A few months after his April 4 surprise assault on Tripoli to unseat the UN backed Government of National Accord (GNA), Khalifa Haftar, leader of the self-styled Libyan National Army (LNA), lost control of Gharyan on June 26. The LNA has since been steadily losing ground in heavy fighting in Tripoli’s suburbs against a variety of GNA backed armed groups. Yet, on July 1, after “exhausting all traditional means” to capture Tripoli, Haftar rebranded the assault as a new counterterrorism effort, Operation “End of Treachery.”
Haftar has a history of repackaging failed military coups as “wars on terror” to justify excessive use of force whilst gaining international legitimacy and political support in the process. As the campaign stalled in its first week, Haftar spoke to the U.S. President by phone. The call was initially viewed as controversial due to the breaking of diplomatic norms, as Haftar holds no official state post. Though it should be viewed in terms of how Haftar reframed his failed power grab. Haftar and Trump have discussed the “ongoing counterterrorism efforts and building democratic stability” within Libya. The U.S. has since threatened to veto calls for a ceasefire at the U.N. Security Council, hinting an endorsement of Haftar’s counterterrorism narrative. Likewise, France, a supporter of Haftar largely because of his anti-terrorism narrative, blocked a European Union statement opposing Haftar’s offensive. France did so citing the need for its own reassurances regarding the alleged “involvement of terrorist groups” fighting Haftar in Tripoli.
Central to the international support is the belief that Haftar seeks to “save” Libya from terrorism and return it to long-term stability and security. However, recent history shows that Haftar’s counterterrorism narratives are not only poorly disguised authoritarian power grabs, but mask a precarious game of tribal divide-and-conquer. Far from fighting terrorism and delivering security, this approach exacerbates conflict and engenders long-term instability.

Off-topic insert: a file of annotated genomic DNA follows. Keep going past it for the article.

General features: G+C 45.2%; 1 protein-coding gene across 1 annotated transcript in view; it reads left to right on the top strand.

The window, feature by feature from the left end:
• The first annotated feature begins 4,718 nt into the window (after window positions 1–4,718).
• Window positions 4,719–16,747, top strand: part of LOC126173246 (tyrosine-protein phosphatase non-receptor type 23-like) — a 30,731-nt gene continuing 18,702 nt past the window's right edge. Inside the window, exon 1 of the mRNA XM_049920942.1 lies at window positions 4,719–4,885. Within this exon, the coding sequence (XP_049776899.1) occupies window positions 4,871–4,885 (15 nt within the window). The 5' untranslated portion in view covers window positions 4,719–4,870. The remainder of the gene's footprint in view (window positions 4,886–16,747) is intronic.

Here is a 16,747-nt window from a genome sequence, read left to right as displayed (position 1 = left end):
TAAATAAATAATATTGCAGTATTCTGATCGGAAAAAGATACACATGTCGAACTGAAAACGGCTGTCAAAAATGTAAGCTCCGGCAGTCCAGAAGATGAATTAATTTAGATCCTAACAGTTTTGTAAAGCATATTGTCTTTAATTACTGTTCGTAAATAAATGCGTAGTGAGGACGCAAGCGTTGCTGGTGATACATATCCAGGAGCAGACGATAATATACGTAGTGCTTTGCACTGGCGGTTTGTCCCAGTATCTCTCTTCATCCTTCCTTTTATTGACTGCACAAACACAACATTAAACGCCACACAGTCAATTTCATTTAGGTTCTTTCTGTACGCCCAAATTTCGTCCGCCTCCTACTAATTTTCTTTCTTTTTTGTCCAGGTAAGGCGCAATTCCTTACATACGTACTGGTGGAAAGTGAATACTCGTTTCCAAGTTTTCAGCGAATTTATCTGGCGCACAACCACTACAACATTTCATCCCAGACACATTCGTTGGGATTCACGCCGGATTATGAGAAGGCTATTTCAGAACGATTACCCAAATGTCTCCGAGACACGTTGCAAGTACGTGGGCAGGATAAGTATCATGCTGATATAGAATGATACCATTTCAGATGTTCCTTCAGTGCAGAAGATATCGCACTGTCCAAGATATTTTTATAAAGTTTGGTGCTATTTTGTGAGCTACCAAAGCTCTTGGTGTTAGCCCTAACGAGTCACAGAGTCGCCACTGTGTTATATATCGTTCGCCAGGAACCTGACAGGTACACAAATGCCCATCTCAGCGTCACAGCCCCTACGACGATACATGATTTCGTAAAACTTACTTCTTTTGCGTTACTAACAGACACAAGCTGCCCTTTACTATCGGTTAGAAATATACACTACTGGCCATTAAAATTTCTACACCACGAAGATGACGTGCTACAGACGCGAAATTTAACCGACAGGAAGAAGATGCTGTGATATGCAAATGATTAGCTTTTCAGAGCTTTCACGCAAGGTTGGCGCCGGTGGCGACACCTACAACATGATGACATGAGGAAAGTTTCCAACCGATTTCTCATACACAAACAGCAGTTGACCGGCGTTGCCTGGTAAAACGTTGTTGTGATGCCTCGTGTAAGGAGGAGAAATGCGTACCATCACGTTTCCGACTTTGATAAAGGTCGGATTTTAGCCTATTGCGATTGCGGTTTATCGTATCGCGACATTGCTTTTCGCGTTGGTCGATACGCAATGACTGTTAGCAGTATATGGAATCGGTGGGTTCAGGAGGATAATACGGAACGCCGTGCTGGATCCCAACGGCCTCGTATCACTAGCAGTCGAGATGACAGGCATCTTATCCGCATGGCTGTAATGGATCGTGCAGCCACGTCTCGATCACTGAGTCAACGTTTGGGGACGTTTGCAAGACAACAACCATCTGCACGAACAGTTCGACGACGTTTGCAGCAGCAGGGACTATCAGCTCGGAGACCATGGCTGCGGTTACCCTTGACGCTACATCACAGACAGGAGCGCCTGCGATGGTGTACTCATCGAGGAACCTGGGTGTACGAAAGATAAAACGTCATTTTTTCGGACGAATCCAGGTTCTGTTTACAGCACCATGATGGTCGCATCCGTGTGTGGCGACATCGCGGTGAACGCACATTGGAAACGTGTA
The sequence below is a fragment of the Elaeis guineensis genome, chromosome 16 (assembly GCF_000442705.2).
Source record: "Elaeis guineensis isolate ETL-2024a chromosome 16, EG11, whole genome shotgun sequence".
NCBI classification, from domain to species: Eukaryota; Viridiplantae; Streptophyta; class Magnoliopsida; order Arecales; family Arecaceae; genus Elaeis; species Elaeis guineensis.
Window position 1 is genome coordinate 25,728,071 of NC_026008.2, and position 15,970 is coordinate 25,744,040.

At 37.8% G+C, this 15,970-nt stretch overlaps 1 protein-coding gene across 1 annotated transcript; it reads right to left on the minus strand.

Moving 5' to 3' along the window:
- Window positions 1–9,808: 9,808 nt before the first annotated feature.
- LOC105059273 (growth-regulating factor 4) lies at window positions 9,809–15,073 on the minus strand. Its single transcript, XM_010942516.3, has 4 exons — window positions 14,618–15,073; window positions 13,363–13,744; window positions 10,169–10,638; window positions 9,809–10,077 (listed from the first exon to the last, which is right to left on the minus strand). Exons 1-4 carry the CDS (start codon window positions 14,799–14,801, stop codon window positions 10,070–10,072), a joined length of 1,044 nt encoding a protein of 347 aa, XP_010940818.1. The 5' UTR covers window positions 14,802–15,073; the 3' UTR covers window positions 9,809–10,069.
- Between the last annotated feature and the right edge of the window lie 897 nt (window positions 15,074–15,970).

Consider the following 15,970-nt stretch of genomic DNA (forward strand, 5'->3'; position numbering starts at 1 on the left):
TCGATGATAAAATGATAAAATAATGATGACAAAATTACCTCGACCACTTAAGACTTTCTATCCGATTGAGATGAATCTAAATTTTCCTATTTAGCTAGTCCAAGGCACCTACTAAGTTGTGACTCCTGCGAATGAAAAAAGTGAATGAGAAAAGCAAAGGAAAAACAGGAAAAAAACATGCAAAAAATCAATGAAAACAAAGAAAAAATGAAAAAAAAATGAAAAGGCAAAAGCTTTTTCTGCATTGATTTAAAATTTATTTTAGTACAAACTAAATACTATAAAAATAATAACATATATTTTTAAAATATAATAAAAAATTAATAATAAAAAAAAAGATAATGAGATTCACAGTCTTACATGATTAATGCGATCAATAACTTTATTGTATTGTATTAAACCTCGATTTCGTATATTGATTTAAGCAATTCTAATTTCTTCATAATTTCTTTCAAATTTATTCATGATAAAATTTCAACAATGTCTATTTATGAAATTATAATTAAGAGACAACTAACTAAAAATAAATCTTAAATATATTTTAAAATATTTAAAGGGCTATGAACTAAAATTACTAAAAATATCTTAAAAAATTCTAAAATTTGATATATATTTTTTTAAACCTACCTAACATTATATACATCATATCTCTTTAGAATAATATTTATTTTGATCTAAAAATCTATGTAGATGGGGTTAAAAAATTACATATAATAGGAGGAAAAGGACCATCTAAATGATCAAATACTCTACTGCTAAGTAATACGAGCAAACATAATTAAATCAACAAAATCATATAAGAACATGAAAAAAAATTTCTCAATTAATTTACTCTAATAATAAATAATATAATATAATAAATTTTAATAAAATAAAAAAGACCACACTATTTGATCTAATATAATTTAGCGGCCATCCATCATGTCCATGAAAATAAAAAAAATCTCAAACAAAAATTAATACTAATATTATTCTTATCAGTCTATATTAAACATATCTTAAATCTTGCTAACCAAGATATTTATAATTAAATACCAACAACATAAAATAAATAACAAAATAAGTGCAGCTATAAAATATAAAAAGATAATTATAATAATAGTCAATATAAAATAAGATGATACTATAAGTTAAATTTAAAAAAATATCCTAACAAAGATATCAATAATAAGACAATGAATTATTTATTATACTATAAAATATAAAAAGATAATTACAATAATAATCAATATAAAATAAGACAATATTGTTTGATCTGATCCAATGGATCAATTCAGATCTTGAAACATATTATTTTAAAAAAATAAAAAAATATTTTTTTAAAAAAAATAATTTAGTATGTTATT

An often-repeated myth in Libya is that Haftar first emerged after Libya’s second elections, to fight against and save the country from Islamists who sought to “cancel the June 25th 2014 elections”. However, Haftar’s first coup took place well before Libya’s second elections—to which his rise is widely linked—on February 14, 2014. Haftar announced the establishment of his own self-styled Libyan army, in the hopes that Libya’s plethora of militias would join him and remove Libya’s first democratically elected parliament from power. The coup was so badly orchestrated that Haftar’s only success that day was to become the first person in history to launch a coup via YouTube. Yet, he captured the attention of the UAE government which had supported a military coup months earlier in Egypt. On May 14 2014, Haftar reemerged with Emirati support in the form of airstrikes, and a rebranding of his coup as a war on terror in Operation Dignity.
Operation Dignity began with air strikes against Ansar Al Sharia, a self-identifying Jihadist group in Benghazi, eastern Libya. However, Haftar simultaneously struck revolutionary armed groups loyal to the elected government. Supporters of Haftar’s move believed all these targeted groups were behind two years of assassinations against activists and former military personnel in Benghazi. Critics point to the fact that these groups had previously fought Ansar Al Sharia, and tried to rescue the U.S. ambassador the night he was killed in Benghazi in 2012. The debate was short lived as 48 hours later Operation Dignity allied groups stormed Libya’s parliament in Tripoli, confirming suspicions of a power grab. Haftar declared these disparate political targets and military opponents to all be the same terrorist group.
Haftar’s counterterrorism narrative not only masks his intention to seize power by force, but his role in exacerbating the complex ethno-tribal power struggles between armed groups that emerged after the revolution. Qaddafi held a tight grip on Libya’s regions and cities through a complex authoritarian tribal-patronage system—integrating a select number of tribes into the regime security apparatus and army, leaving neighboring tribal competitors out. This tribal monopoly on power was the backbone of Qaddafi’s regime maintenance strategy but created rifts, and fell apart as protestors took up arms, forming new revolutionary armed groups that challenged the traditional power structures.